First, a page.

On A Golfing High In The Stunning French Alps – Gay Bayard Golf Club

For the golfers out there who enjoy more than the experience of savouring a new golfing adventure here’s a destination to really whet your adventurous side.

On the outskirts of the town of Gap in Haute Alpes of France, the Bayard plateau rises to an alitude of 1,250m.  In winter the plateau is a hive for Nordic skiiing. When the snow melts, there’s nine groomed and marked trials offering around 50 kilometers of ideal mounting hiking.

The summer rays also reveal a stunning golf course – Gap Bayard ( http://www.gap-bayard.com/golf-de-gap-bayard ) – surrounded by some of most magnificent peaks in France.

A spectacular sight from behind the first green at Gap Bayard golf course (Photo – www.golfbytourmiss.com)

A ‘sneak peek’ at golfers on the opening tee at Gap Bayard (Photograph – www.golfbytourmiss.com)

If you’ve travelled or watched TV coverage from Crans-sur-Montana in Switzerland, and host each year to the European Tour’s European Masters, then you know what I am talking about though in mentioning Crans, the Gap Bayard course is actually 200-metres higher above sea level than Crans.

Gap, and so named as it is a geological formation that is a low point or opening between hills or mountains or in a ridge or mountain range, has a fantastic charm all it’s own and well worth even a few nights stopover.

Gap is also the capital and largest town of the Hautes-Alpes region.  At a height of 750m above sea level, it is France’s highest prefecture or district of authority.

The Gap Bayard course was designed by renowned French-born designer, Hugues Lambert.

Lambert knows the Provence-Alpes-Côte d’Azur region well.  He is a specialist in mountain layouts where golf courses have been laid out in the heart of some emblematic landscapes.  When you arrive at Gap-Bayard, you will note the club house and driving range are grouped together which is a trait of Lambert’s design work.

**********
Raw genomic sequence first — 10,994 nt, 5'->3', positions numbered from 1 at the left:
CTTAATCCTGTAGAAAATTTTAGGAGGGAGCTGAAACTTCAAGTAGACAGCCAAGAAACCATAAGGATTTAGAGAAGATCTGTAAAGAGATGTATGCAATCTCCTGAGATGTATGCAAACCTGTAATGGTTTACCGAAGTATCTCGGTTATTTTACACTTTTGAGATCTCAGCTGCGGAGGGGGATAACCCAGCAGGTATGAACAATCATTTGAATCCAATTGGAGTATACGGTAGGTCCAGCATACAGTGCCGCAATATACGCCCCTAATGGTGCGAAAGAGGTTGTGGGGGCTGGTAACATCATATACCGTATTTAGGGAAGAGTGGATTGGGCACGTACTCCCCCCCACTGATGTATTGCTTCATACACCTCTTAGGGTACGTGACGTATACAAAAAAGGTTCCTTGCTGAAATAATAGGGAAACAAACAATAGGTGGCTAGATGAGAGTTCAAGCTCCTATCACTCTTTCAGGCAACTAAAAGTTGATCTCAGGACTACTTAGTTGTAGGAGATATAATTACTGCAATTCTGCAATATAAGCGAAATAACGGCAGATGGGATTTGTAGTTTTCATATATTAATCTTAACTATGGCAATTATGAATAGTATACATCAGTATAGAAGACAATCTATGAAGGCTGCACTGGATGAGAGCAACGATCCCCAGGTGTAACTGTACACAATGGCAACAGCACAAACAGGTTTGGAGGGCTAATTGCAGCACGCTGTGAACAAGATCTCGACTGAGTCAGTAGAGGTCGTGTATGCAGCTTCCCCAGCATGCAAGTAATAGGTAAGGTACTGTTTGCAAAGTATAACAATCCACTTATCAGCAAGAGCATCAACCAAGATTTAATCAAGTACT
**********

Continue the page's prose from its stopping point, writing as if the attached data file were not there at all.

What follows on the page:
Then from the first to final holes, Lambert has used the topography of the terrain to design a golf course that weaves it’s way for some 6,000 metres off the ‘tips’ with nine holes taking

Though for  much of your Gap Bayard golfing journey you will find yourself being distracted by the spectacular sights of the surrounding peaks, or in the case standing on the ninth, staring down at the town of Gap located some 500 metres below.

The golf course is the usual mix of four par-3s, four par-5s and 10 par-4s.

From the uphill first hole, and measuring 309-metres, to the signature hole and the par-4 18th and four metres longer than the first, Gay Bayard is a golf course where a good drive will be rewarded with a strong chance of par, at worst.

This was the beauty I found in playing Gay Bayard.   You will stand on many tees with plenty of towering trees for company but the view ahead is mostly wide-open fairways, and on my visit, with little rough at all.

What I liked about Gay Bayard is that a good number of tee shots such as t the fourth, sixth, ninth, 14th, 15th, 16th and 18th you are playing to fairways or greens below level of the tee.  Standing of these particular holes seems to give you a little sense of authority, so much so, you just want to get away a good tee shot, and moreso at the last where the stately-looking clubhouse is proudly staring at you in the distance.

If I had to choose a favourite three holes, and while thrilled to have played a second shot into the uphill par-4 12th green to just two-feet for a birdie, it would be the back-to-back par-5 eighth hole and the par-3 ninth along with the par-4 15th.